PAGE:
Men who ate the most vegetable fats after diagnosis had a 36% lower risk of having lethal prostate cancer, and replacing 10% of calories from carbohydrates with vegetable fat was associated with a 29% lower risk of lethal prostate cancer. Men who consumed more vegetable fat also had a lower risk of all-cause mortality.
Sources of vegetable fats included oils and nuts. Eating these foods increases plasma antioxidants and reduces circulating insulin, low-density lipoprotein cholesterol, inflammatory markers and markers of oxidative stress. This may affect progression of prostate cancer.
Nearly one-third of the 4,577 men in the study died of cardiovascular disease, making this the leading cause of death for this group. Men who ate more saturated and trans fats after diagnosis were associated with higher all-cause mortality. The authors said that their findings support encouraging men with prostate cancer to eat a heart-healthy diet and replace carbohydrate calories with unsaturated oils and nuts.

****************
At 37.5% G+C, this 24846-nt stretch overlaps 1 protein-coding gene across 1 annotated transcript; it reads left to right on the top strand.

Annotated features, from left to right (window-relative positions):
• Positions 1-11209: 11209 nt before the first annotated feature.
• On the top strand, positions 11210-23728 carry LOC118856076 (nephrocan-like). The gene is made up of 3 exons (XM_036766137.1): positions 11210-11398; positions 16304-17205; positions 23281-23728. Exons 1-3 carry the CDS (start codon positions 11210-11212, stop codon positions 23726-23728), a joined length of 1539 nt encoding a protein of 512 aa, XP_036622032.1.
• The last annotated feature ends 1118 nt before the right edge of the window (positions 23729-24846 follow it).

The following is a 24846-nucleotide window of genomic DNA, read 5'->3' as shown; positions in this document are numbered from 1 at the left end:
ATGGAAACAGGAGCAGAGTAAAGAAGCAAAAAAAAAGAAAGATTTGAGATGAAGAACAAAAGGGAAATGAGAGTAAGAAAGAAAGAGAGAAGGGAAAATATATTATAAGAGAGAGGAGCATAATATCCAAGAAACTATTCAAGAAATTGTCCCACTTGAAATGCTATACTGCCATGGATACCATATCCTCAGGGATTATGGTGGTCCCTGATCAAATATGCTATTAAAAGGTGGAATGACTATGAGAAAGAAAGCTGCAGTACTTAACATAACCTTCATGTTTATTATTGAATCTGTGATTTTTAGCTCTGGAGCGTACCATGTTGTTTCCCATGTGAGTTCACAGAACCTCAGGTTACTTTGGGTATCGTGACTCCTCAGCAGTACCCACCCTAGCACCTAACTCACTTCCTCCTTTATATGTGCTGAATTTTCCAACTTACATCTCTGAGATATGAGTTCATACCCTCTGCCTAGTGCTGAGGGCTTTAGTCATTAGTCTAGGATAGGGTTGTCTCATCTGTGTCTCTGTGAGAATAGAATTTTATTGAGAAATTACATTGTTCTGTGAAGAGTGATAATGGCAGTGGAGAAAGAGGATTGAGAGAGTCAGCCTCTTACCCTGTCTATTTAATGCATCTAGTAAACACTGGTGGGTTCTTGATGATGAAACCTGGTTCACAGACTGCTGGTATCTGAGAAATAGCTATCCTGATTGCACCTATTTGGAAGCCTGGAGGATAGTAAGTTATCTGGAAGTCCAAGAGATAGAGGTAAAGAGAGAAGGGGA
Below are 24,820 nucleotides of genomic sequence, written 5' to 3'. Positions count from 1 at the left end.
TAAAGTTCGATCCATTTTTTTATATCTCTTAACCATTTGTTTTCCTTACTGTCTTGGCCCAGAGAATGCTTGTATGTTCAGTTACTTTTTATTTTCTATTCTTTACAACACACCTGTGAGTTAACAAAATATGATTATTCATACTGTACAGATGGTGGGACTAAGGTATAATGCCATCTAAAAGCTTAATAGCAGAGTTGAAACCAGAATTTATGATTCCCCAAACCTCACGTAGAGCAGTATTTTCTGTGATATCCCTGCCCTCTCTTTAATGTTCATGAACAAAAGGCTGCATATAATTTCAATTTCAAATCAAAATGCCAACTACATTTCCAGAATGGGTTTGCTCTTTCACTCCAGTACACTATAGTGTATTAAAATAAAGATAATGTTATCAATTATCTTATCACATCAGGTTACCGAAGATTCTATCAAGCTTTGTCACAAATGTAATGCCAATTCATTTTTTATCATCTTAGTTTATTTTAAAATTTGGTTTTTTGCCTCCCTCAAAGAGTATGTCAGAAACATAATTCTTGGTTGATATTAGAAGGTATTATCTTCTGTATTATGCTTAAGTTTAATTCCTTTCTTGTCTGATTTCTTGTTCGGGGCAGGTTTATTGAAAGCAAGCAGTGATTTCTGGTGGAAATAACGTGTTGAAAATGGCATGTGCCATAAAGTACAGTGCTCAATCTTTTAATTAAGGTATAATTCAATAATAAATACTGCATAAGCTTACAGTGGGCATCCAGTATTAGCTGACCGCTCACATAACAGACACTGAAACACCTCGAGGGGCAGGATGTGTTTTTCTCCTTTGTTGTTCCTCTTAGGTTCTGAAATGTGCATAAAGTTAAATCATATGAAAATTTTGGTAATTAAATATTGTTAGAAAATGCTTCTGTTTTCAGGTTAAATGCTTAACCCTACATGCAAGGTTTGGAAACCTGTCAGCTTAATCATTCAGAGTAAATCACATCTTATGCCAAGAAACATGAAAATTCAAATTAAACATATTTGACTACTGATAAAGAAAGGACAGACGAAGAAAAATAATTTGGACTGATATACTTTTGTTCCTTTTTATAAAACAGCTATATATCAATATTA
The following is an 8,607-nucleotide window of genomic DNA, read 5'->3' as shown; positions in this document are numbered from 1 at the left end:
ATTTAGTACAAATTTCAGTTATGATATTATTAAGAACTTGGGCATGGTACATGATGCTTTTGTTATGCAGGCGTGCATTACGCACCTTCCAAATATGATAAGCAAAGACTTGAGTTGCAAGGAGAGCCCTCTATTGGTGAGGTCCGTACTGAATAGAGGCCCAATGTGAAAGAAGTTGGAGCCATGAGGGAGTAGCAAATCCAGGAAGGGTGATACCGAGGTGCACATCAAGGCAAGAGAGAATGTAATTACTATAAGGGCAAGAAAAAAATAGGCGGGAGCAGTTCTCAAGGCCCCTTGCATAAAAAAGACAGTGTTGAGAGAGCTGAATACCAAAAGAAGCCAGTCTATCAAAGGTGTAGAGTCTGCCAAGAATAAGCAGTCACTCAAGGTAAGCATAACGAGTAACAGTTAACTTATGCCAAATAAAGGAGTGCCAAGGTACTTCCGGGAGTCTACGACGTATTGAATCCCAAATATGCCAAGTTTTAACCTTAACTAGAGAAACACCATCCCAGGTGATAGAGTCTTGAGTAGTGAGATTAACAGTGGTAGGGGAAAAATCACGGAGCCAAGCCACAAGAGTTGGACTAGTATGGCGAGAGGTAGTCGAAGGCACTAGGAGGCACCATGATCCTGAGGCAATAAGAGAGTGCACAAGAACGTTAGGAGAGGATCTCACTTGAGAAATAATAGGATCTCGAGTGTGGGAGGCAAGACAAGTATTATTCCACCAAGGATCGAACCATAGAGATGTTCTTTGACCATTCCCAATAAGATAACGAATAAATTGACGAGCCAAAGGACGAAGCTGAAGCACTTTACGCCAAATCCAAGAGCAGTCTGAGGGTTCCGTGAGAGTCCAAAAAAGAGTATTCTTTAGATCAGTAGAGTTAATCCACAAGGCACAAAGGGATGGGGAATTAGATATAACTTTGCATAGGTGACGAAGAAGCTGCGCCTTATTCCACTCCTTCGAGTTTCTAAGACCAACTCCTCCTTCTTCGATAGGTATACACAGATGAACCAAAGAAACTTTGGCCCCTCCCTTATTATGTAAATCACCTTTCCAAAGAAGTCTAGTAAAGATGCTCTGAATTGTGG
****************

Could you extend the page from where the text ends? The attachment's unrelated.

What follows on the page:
Richman EL., et al. Fat intake after diagnosis and risk of lethal prostate cancer and all-cause mortality. JAMA Intern Med. 2013; 173(14):1318-26.